2. Now it’s time to let the dough rise until it doubles in size, about 1 to 2 hours. You can leave the dough in the mixing bowl (or food processor bowl) or transfer it to a large glass mixing bowl. Cover the bowl with plastic wrap or a clean, heavy kitchen towel. Leave the bowl in a draft-free place for an hour or two.
  3. When the dough is ready, pre-heat the oven to 400. Place the Baking Steel in the oven first to allow it to pre-heat too. Next, turn out the dough on a lightly floured surface and cut into 6 even pieces. Gently shape each piece into a ball. Then, one at a time, roll out each ball into a round about 1/4 inch thick.
  4. Place each round on a lightly floured surface and lightly dust the tops of the rounds with flour, then cover with plastic wrap or a kitchen towel and allow to rise an additional 20 minutes.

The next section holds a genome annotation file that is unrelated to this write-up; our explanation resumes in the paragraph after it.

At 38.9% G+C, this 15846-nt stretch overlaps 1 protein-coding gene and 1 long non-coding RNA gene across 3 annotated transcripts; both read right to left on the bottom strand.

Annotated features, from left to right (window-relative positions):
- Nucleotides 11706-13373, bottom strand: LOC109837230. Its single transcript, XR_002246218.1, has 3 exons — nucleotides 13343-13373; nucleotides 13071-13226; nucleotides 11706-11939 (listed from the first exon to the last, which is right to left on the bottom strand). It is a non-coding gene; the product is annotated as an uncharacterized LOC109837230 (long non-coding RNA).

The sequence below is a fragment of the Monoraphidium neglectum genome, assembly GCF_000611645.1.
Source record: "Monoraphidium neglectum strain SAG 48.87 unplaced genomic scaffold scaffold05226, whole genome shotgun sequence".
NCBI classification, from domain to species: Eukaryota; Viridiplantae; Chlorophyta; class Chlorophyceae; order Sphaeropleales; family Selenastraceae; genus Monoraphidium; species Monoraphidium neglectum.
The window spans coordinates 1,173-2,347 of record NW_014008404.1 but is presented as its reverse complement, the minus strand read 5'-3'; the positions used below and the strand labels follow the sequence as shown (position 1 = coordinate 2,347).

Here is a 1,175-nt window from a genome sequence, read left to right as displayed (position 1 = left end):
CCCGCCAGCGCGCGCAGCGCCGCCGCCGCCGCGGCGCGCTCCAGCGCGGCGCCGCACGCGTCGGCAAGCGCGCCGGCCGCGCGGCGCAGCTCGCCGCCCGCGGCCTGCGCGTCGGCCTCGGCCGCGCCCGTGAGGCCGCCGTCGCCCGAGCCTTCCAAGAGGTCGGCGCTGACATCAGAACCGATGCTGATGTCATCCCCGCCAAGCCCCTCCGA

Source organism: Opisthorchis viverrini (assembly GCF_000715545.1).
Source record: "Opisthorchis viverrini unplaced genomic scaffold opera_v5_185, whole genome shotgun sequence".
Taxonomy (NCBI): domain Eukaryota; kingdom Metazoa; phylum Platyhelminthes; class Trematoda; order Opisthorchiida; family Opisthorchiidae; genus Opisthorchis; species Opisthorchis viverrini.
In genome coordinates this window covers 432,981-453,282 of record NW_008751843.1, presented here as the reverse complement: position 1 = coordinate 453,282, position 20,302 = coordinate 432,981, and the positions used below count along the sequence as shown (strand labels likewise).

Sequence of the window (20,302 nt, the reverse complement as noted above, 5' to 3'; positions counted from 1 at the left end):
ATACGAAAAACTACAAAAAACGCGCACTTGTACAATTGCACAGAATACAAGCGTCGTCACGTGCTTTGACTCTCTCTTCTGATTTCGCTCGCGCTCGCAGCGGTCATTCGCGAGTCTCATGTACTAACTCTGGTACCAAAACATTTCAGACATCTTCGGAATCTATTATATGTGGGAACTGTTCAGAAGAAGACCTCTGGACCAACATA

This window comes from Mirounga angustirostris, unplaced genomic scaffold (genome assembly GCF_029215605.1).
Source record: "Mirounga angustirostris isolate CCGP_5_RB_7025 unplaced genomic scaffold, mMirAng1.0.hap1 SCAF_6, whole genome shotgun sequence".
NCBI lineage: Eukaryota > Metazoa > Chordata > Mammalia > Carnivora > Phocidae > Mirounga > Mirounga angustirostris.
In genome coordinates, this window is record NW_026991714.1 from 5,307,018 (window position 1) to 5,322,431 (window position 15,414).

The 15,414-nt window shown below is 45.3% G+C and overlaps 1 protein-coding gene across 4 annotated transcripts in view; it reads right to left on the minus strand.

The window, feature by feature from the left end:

5. When you are ready to start baking the pita, dampen your hands with a little water and pick up one of the rounds of dough, patting off the excess flour and slightly moistening the dough. Then place the round directly on the Baking Steel. Repeat the process as room in the oven allows, then close the oven door and bake for 4 minutes. At the 4 minute mark, flip the pita and bake for another 4 minutes. The pita should then be puffed up and nicely browned. Remove the pita from the oven with a pizza peel or a large spatula. If you are going to eat it right away, then you may want to brush it lightly with melted butter. but that depends on what you are going to serve it with. If you are serving it with a sauce or a dip, like Hummus, then you do not need to brush it with butter.
  6. Repeat the process with the remaining rounds.

This recipe makes 6 pita breads.

Note: Pita keeps really well. It can be frozen in packs wrapped in aluminum foil, then reheated in the oven when you are ready to eat.

This recipe was originally posted here.